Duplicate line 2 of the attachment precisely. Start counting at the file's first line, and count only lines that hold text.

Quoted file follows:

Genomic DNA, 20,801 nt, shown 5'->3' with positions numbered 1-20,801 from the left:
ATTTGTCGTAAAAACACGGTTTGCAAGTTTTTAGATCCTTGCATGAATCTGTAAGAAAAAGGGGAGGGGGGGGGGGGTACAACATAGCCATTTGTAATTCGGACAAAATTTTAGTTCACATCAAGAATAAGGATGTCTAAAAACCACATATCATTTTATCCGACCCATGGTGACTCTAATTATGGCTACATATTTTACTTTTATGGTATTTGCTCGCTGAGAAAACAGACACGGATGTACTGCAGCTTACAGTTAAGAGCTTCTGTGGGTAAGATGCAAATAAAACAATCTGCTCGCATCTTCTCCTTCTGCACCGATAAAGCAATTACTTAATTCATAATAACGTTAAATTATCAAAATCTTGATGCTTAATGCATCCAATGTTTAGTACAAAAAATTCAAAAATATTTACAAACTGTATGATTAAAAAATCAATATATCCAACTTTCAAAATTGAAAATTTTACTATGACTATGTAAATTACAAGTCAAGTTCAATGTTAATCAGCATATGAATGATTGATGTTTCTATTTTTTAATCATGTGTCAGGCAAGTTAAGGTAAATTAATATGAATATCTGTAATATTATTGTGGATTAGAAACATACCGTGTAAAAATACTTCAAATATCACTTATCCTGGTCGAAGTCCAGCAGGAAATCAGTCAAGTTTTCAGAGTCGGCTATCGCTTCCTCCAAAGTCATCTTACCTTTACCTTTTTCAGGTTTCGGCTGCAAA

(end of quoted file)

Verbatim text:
ATTTGTCGTAAAAACACGGTTTGCAAGTTTTTAGATCCTTGCATGAATCTGTAAGAAAAAGGGGAGGGGGGGGGGGGTACAACATAGCCATTTGTAATTCGGACAAAATTTTAGTTCACATCAAGAATAAGGATGTCTAAAAACCACATATCATTTTATCCGACCCATGGTGACTCTAATTATGGCTACATATTTTACTTTTATGGTATTTGCTCGCTGAGAAAACAGACACGGATGTACTGCAGCTTACAGTTAAGAGCTTCTGTGGGTAAGATGCAAATAAAACAATCTGCTCGCATCTTCTCCTTCTGCACCGATAAAGCAATTACTTAATTCATAATAACGTTAAATTATCAAAATCTTGATGCTTAATGCATCCAATGTTTAGTACAAAAAATTCAAAAATATTTACAAACTGTATGATTAAAAAATCAATATATCCAACTTTCAAAATTGAAAATTTTACTATGACTATGTAAATTACAAGTCAAGTTCAATGTTAATCAGCATATGAATGATTGATGTTTCTATTTTTTAATCATGTGTCAGGCAAGTTAAGGTAAATTAATATGAATATCTGTAATATTATTGTGGATTAGAAACATACCGTGTAAAAATACTTCAAATATCACTTATCCTGGTCGAAGTCCAGCAGGAAATCAGTCAAGTTTTCAGAGTCGGCTATCGCTTCCTCCAAAGTCATCTTACCTTTACCTTTTTCAGGTTTCGGCTGCAAA